The state of open source: Bruce Perens, Open Source Definition
Bruce Perens, a longtime leader in the open source movement, is rarely remiss in speaking his mind on open source matters. Here's how Perens breaks down the key opportunities and challenges for open source in the years to come.
What do you see as the most pressing challenges and opportunities for open source given the current tech climate?
The biggest problem facing open source, and software in general, is software patenting. Copyright is sufficient to protect the proprietary software folks, but they are threatened by software patents, too, as you can see from all of the court cases reported about them. As the situation exists today, it's very easy to get a software patent for something that isn't really an invention at all. What happens to the companies that have to defend themselves from an unjustly granted software patent? It can easily cost them US$7 million in legal fees to win -- that figure is from the American Intellectual Property Law Association's Economic Survey. That's bigger than the entire funding of most startups and many ongoing concerns. So winning isn't economically viable for them, and their only real choice is to settle for whatever the plaintiff wants, whether there is any justice to that or not.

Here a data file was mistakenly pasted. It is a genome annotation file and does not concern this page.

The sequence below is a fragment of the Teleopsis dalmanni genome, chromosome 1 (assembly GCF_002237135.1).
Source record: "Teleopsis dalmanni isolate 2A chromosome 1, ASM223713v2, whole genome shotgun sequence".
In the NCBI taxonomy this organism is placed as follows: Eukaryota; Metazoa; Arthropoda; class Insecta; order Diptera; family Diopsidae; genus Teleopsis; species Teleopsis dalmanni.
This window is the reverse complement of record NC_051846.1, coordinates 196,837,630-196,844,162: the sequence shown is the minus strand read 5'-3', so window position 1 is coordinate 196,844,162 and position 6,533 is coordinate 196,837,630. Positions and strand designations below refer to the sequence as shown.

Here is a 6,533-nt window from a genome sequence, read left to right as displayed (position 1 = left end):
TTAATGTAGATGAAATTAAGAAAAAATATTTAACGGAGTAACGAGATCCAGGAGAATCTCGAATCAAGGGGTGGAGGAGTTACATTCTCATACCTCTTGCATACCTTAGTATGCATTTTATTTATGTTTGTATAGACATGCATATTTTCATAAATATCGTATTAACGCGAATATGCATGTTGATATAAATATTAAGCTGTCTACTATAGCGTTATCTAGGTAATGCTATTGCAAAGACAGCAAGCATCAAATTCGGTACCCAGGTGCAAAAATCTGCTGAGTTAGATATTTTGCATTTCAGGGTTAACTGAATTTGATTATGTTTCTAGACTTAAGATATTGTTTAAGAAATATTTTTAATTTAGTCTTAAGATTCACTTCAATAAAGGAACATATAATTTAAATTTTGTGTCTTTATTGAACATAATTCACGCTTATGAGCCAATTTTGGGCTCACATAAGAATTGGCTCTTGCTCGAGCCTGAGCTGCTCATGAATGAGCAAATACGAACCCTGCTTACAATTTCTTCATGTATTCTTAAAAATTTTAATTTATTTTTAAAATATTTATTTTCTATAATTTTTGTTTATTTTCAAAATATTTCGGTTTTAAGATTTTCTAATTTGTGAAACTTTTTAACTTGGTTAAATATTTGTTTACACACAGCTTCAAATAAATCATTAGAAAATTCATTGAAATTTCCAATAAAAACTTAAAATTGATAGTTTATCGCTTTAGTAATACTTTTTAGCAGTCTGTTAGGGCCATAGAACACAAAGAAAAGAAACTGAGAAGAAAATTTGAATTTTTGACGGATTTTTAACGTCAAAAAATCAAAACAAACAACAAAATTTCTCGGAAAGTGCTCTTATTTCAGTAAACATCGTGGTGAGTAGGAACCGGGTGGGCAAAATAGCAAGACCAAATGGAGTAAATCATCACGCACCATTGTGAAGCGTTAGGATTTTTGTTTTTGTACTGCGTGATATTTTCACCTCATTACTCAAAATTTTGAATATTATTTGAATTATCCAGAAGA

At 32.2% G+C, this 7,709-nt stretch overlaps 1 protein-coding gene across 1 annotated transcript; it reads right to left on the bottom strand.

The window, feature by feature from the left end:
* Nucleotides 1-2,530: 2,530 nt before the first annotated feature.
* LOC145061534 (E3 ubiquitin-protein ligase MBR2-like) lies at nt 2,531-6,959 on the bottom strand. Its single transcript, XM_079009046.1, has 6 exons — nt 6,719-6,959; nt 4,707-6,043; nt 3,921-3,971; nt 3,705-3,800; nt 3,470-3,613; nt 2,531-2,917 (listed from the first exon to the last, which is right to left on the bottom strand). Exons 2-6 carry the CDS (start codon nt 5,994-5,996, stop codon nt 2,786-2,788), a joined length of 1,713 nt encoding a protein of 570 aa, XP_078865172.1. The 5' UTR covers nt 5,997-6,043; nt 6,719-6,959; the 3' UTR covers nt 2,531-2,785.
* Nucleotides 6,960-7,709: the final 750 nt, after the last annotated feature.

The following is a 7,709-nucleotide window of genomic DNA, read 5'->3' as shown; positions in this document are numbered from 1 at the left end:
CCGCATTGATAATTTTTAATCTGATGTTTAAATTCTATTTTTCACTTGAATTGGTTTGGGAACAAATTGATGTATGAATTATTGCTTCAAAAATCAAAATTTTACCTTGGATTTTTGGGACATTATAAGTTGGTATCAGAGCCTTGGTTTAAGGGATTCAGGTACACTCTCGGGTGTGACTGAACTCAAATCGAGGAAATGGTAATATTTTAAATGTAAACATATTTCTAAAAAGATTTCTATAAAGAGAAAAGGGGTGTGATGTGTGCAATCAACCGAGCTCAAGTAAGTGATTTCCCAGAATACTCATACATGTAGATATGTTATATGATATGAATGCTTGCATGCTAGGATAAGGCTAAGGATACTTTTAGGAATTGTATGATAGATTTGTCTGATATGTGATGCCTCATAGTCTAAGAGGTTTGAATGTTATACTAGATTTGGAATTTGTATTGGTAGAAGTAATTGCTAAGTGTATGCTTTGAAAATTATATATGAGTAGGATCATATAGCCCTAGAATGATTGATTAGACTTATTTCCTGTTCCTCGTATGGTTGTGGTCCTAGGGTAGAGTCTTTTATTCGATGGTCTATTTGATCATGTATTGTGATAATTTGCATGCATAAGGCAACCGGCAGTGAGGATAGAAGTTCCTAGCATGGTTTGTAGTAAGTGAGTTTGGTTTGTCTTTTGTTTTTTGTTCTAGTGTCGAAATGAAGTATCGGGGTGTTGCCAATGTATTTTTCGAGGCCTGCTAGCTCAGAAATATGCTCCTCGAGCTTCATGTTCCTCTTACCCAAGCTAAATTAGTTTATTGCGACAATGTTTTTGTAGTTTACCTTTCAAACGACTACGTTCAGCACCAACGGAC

It is not possible today for a nontrivial program to be noninfringing on software patents granted in the US.